Iceland grants Liberia $3 million to support fishing industry

Liberia’s Finance Minister Tweah signs the agreement as Dr. Waldorff looks on

Liberia and Iceland, a world leader in fisheries, on Friday, December 14, signed a US$3.1 million grant agreement to support Liberia’s fisheries sector.

The financial support from the Nordic nation, where fisheries is a major pillar of the economy, according to Emma Metieh-Glasco, director of the National Fisheries and Aquaculture Authority (NaFAA), is quite significant and will boost Liberia’s profitability in the sector.

Director Metieh-Glasco said that the project is a major achievement that will develop the country’s first standardized laboratory for testing fish and other cold food products for exports.

She explained that even though Liberia exports about 200 metric tons of fish annually, substantial loss had been incurred because the fish had to be routed through Ivory Coast and Ghana as Liberia did not have access to markets of the European Union and the United States of America.

She said the lack of a standardized testing laboratory for fish meant that the country could not certify fish harvested within its waters and neither could it be accredited to have direct access to Western markets.

Other benefits she outlined that the sector will experience from the project will be improved processing and preservation using modern fish-oven technology, provision of microfinance opportunities to about 2,000 fishermen and fishmongers, as well as supporting water and sanitation projects in Montserrado, Grand Bassa and Grand Cape Mount Counties.

Meanwhile, Finance and Development Planning Minister who signed on behalf of the government of Liberia lauded the government of Iceland for the support and also conveyed enormous gratitude to the government of Iceland for the pace of their response, describing such a response as “optimal model of transformation”.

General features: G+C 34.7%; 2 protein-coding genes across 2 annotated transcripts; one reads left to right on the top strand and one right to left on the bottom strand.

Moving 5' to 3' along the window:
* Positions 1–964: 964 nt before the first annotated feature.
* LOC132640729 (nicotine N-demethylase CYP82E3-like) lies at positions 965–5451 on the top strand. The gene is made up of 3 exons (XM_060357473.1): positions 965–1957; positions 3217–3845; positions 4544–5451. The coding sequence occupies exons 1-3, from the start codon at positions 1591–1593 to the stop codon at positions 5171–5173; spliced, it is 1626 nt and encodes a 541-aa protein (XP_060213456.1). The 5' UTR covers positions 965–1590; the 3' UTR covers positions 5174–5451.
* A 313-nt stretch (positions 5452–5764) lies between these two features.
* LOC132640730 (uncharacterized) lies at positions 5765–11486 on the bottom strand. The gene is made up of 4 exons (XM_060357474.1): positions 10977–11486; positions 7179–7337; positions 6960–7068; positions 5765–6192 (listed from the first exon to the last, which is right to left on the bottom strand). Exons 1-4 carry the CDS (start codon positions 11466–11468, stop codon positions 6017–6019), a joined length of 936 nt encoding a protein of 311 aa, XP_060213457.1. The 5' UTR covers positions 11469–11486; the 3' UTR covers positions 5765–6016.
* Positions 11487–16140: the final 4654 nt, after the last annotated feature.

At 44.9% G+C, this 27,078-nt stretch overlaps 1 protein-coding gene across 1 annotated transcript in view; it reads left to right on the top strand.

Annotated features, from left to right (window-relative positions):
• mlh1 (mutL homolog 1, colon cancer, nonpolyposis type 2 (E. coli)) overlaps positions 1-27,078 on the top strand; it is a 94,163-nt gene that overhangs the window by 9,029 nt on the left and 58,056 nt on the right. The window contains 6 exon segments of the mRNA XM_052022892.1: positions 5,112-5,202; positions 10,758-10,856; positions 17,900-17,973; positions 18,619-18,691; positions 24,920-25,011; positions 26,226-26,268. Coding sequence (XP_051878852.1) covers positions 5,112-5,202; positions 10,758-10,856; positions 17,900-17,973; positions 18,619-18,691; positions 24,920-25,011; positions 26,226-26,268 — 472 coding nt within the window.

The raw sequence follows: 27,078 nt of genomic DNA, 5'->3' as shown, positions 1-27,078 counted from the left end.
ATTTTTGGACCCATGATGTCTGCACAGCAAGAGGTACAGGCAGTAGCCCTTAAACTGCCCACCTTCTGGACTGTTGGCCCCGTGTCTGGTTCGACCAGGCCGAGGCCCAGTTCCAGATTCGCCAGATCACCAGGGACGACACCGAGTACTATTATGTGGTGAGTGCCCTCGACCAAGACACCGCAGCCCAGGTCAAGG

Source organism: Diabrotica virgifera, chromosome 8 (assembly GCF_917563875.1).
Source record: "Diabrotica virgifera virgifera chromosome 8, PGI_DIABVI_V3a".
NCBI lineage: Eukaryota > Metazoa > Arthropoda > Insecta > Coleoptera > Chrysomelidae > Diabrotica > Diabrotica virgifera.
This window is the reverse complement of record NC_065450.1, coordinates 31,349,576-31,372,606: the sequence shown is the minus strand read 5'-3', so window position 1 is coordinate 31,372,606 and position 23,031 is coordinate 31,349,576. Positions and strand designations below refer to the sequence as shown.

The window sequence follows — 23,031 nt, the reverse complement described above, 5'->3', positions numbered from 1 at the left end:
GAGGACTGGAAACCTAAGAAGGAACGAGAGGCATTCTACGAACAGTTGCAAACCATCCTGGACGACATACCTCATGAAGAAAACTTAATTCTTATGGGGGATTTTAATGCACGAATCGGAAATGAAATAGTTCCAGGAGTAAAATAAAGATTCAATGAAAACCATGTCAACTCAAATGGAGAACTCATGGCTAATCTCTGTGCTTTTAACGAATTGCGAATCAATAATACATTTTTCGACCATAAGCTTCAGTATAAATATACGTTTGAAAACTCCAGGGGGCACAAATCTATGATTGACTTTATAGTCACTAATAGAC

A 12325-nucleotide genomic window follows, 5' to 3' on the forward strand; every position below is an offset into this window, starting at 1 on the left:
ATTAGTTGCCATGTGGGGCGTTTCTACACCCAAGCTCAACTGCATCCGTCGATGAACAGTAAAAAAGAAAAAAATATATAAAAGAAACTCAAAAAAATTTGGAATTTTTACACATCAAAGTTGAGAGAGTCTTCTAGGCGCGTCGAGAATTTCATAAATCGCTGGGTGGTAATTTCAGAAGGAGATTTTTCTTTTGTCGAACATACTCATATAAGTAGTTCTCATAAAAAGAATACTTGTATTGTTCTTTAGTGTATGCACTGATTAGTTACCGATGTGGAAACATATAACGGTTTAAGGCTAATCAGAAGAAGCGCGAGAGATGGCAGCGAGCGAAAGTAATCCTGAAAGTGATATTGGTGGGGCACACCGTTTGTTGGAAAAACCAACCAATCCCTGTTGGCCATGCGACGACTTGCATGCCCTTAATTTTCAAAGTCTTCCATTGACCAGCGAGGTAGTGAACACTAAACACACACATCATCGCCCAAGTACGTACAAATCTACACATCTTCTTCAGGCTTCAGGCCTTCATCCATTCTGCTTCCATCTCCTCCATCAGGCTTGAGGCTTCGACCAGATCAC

Minister Tweah emphasized that the country cannot withstand delays in rallying of needed support to the country’s development process which he said had been extraordinarily slow over the last twelve years.

The finance minister also highlighted the vital role of the agricultural sector including fisheries in the government’s Pro-Poor Agenda and added that the government of President George Weah wants to transform the space since, as he put it, “ the majority of our people work in that space”.

With specific reference to the fisheries sector, Minister Tweah mentioned that the country boasts of a big fish reserve but lamented that it has unfortunately remained untapped.

He disclosed that the government is hugely interested in deepening bilateral partnerships with countries like Iceland with technical expertise in the sector that can help build capacity and mainstream the private sector in the development of the fisheries sector.

He underscored the importance of the private sector in creating jobs and moving Liberians out of poverty.

Speaking on behalf of the four-man Icelandic delegation, head of delegation Dr. Pektur Skulason Waldorff expressed delight that his country had found a way to help Liberia in executing its development agenda.

He expressed delight that the agreement was finalized in under a year. He disclosed that the implementation of the project including the training of laboratory technicians will start in January of 2019.

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